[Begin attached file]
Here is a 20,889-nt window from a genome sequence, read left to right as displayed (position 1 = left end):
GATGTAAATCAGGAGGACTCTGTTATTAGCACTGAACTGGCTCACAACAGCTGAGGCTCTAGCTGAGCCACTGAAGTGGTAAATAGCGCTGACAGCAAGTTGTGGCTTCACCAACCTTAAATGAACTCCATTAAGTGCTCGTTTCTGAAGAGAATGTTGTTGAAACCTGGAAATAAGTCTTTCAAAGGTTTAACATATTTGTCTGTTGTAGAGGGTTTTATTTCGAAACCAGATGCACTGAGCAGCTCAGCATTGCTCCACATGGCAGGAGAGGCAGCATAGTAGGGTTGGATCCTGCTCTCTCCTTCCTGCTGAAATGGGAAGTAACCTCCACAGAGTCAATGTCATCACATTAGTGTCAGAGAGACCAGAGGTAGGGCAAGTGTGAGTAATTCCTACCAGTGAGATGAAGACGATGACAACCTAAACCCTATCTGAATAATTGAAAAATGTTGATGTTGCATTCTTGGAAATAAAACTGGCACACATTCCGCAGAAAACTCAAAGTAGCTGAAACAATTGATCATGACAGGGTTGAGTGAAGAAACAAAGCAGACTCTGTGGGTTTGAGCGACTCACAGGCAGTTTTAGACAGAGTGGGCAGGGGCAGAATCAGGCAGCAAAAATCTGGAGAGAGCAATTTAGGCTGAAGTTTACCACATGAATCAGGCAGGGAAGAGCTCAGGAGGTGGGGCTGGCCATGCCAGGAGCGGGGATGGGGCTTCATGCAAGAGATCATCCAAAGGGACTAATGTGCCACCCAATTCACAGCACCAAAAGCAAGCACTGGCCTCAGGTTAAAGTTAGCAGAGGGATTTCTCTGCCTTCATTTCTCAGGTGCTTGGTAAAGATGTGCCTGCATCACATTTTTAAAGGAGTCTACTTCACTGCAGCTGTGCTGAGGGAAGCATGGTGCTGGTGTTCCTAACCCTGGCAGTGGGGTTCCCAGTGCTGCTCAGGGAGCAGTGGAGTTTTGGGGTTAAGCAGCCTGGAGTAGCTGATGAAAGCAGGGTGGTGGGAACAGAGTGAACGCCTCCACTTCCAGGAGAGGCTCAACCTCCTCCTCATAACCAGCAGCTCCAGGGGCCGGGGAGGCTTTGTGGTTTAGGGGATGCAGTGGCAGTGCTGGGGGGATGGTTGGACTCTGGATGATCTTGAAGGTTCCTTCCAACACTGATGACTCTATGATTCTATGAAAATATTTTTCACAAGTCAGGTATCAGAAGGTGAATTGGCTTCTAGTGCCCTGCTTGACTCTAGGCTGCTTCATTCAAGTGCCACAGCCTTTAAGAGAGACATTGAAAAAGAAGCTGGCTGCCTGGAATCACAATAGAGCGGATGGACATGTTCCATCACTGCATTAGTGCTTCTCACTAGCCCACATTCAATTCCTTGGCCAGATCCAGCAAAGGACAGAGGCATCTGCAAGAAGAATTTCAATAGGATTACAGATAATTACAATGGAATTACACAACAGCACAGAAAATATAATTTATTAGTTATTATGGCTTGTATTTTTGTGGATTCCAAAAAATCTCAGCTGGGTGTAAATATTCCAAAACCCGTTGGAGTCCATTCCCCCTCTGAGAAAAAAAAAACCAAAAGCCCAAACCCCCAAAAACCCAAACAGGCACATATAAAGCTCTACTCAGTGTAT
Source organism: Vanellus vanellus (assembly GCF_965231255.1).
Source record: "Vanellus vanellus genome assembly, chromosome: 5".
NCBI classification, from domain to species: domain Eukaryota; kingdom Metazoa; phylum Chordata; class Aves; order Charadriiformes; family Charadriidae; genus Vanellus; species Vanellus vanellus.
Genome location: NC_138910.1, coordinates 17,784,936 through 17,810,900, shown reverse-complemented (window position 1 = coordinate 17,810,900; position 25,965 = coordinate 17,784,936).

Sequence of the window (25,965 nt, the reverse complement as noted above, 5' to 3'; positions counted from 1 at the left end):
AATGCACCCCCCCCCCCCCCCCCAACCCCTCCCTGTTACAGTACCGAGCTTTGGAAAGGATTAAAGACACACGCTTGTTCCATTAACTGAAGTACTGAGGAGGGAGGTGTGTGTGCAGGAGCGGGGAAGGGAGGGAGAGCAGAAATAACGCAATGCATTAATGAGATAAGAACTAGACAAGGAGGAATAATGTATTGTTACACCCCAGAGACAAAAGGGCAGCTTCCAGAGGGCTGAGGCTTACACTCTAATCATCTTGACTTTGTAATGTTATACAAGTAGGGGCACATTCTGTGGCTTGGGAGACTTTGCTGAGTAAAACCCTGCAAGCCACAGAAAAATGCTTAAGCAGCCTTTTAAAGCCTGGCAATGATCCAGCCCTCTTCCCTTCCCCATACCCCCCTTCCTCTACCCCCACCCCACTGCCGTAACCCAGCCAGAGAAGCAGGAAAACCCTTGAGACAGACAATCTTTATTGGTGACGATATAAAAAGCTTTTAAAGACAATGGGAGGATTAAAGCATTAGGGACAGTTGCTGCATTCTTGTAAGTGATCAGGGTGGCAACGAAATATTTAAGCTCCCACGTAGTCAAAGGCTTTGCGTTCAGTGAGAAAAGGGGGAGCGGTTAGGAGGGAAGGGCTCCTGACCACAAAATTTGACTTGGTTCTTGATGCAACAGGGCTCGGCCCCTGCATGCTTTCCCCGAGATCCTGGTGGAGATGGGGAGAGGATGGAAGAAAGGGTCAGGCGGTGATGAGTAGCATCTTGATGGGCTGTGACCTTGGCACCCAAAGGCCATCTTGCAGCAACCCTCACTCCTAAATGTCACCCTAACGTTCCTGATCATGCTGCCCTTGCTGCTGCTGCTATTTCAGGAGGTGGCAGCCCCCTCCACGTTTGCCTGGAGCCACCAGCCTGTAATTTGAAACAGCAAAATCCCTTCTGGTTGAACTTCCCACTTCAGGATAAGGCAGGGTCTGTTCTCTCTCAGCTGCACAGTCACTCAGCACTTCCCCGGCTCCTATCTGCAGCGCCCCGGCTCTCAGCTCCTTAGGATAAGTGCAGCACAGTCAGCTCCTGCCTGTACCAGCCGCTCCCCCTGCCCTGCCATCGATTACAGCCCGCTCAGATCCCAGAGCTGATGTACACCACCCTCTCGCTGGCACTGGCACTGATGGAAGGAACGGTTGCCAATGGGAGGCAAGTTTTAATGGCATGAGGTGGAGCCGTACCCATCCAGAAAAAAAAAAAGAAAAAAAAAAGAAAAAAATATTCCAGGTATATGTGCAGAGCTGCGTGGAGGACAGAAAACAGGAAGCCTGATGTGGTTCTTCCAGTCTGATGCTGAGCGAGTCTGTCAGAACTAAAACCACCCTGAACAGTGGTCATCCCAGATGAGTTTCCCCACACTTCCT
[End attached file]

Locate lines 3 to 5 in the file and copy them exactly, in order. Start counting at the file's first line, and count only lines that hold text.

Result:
Source organism: Vanellus vanellus (assembly GCF_965231255.1).
Source record: "Vanellus vanellus genome assembly, chromosome: 5".
NCBI classification, from domain to species: domain Eukaryota; kingdom Metazoa; phylum Chordata; class Aves; order Charadriiformes; family Charadriidae; genus Vanellus; species Vanellus vanellus.